Strangulation. Strangulation means to compress a person's neck, thereby obstructing the person's blood flow or ability to breathe, or doing so with the intent to obstruct the person's blood flow or ability to breathe. Assaulting a person by strangulation constitutes Assault in the second degree, which is a class B felony. Depending on the circumstances, nonfatal strangulation may constitute attempted Murder in the first or second degree, both of which are class A felonies.
The term "domestic violence" generally refers to a crime committed by one family or household member against another, or by one intimate partner against another. There is no separate crime of domestic violence. Instead, prosecuting attorneys and courts rely on standard criminal offenses and supplement them with special procedures and penalties in cases involving domestic violence. Additional conditions may be imposed upon a person who commits domestic violence, including those pertaining to confinement and supervision, treatment, no-contact orders, and firearms.
Crime Victims Compensation Program. The Crime Victims' Compensation Program (CVCP), within the Department of Labor and Industries (L&I), provides benefits to victims of criminal acts. This includes, for example, medical treatment, mental health treatment, lost wage replacement, and burial costs. To qualify for benefits, a person must have:
Benefits under the program are secondary to services available from any other public or private insurance, meaning the CVCP is the payer of last resort. However, sexual assault victims have a state statutory right to receive a forensic examination where a nurse with forensic training collects evidence for a sexual assault kit. These exams are conducted at no cost to victims and cannot be billed to their insurance providers. Instead, the CVCP directly reimburses medical facilities for these services. The qualifying criteria for obtaining benefits through the CVCP do not apply to these forensic examinations.
Crime Victims' Compensation Program Coverage for Forensic Examinations Involving Nonfatal Strangulation. Through June 30, 2023, a victim of domestic violence involving nonfatal strangulation may not be charged with the costs of a forensic examination performed for the purposes of gathering evidence for possible prosecution. Instead, the CVCP must directly reimburse the medical facility for the examination.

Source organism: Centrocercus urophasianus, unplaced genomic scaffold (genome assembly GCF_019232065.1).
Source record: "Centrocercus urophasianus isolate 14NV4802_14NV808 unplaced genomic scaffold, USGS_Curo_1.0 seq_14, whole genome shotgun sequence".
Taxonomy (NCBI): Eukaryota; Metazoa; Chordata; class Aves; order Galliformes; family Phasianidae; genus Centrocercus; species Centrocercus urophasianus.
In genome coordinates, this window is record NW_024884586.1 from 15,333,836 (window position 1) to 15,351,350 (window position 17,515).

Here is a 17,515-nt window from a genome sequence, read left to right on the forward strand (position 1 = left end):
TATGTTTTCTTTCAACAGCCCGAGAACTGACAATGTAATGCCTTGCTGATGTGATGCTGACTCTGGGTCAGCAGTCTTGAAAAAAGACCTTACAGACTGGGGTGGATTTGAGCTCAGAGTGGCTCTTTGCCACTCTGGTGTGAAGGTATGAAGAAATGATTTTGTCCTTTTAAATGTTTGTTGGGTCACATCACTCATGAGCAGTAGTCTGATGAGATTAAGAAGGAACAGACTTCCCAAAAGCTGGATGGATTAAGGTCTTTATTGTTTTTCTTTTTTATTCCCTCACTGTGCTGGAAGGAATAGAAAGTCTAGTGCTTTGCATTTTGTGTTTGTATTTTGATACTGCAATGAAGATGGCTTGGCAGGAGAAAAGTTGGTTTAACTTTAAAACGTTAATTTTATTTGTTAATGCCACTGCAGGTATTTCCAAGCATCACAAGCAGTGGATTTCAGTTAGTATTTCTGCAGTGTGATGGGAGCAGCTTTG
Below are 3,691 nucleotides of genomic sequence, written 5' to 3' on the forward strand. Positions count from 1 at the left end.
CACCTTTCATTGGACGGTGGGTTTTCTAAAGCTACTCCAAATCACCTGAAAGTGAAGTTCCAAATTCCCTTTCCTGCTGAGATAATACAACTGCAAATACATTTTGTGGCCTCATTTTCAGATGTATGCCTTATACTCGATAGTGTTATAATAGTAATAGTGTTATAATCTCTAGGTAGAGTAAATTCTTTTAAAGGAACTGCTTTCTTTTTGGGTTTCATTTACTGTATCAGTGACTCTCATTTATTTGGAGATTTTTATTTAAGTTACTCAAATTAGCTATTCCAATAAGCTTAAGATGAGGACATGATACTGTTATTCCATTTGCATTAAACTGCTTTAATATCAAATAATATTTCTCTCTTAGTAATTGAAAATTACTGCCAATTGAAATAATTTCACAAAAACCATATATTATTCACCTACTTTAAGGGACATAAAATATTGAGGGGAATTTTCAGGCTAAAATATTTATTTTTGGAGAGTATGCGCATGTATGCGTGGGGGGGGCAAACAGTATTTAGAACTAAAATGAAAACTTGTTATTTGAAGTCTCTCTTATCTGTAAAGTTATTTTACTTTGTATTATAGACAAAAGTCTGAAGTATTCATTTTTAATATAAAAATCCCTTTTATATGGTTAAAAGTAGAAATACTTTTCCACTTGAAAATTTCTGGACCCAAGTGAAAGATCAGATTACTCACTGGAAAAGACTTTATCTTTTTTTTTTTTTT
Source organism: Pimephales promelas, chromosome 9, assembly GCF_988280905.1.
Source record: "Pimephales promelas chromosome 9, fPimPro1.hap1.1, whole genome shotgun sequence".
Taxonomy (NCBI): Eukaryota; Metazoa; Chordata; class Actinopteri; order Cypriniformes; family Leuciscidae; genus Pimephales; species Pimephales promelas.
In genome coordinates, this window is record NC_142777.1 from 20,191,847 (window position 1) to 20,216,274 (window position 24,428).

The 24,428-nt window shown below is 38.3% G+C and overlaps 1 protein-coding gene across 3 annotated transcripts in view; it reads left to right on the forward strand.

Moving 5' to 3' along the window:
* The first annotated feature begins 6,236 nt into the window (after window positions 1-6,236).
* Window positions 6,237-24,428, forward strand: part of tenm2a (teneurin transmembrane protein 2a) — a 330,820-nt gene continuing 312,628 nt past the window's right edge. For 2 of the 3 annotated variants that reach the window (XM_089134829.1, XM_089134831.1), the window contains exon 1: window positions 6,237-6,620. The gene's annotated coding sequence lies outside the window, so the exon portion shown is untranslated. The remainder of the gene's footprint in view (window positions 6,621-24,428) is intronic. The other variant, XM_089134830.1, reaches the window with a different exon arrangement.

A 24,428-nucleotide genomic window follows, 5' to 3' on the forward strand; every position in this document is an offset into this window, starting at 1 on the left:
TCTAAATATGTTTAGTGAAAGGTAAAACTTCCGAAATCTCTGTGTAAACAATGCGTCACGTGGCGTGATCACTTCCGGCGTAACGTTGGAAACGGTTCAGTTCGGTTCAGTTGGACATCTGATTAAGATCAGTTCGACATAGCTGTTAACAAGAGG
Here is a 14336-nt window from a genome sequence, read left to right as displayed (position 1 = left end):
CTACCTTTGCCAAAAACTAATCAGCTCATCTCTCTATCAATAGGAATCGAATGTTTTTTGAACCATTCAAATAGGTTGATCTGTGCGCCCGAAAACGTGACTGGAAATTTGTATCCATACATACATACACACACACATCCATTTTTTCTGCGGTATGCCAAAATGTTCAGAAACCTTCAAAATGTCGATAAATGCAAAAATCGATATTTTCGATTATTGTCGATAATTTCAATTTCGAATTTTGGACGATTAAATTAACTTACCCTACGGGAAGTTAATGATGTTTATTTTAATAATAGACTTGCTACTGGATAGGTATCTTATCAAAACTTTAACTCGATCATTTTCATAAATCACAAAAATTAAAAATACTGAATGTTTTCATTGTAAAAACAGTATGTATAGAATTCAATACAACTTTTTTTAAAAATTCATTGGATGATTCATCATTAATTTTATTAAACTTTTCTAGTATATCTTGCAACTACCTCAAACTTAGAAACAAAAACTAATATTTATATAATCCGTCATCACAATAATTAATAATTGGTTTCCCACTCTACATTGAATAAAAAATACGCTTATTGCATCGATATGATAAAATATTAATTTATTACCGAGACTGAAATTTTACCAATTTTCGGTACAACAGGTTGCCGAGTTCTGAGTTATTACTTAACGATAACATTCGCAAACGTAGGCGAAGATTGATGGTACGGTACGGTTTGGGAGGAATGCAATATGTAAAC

By October 1, 2022, the L&I must report the following information for fiscal year 2022 to the Legislature:
Best Practices for Forensic Nurse Examiners. The Office of Crime Victims Advocacy (OCVA) must develop best practices for local communities to use on a voluntary basis to create more access to forensic nurse examiners in cases of nonfatal strangulation assault including, but not limited to, partnerships to serve multiple facilities, mobile nurse examiner teams, and multidisciplinary teams to serve victims in local communities. The best practices must be completed and published by January 1, 2022.
The OCVA must also develop strategies to make forensic nurse examiner training available to nurses in all regions of the state without requiring the nurses to travel unreasonable distances and without requiring medical facilities or nurses to incur unreasonable expenses. The OCVA must submit a report to the Governor and the Legislature by October 1, 2022.
The provision allowing the CVCP to return to paying for nonfatal strangulation forensic exams after insurance in certain circumstances is removed.
The provisions pertaining to the development of strategies to make forensic nurse examiner training available across the state are modified. The strategies may not require medical facilities to incur unreasonable expenses. The strategies should take into account factors deemed appropriate and relevant by the OCVA as well as the unique challenges faced by medical facilities and nurses operating in rural areas. The OCVA must consult with the schools of nursing at Washington State University and the University of Washington when developing the strategies, in addition to other groups and interests specified in the underlying bill.
(In support) Domestic violence perpetrators who strangle their victims are incredibly dangerous and also extremely difficult to prosecute because victims often have no visible marks or injuries. These incidents require professional forensic medical examinations performed by forensic nurse examiners. Forensic nurse examiners can document unseen injuries. This is critical for any potential prosecution, but also for providing victims with treatment for injuries that can cause long-term issues. Forensic nurses provide trauma-informed, victim-centered care and can connect victims to critical services. However, these examinations are expensive. This bill increases access to exams by establishing a mechanism for the state to cover the costs and also expanding training throughout the state. Washington should lead the nation on providing support to domestic violence victims.
(Other) If the Legislature passes the bill, then it needs to appropriate additional funds to the CVCP in order to cover the costs of the examinations.
No new changes were recommended.
(In support) None.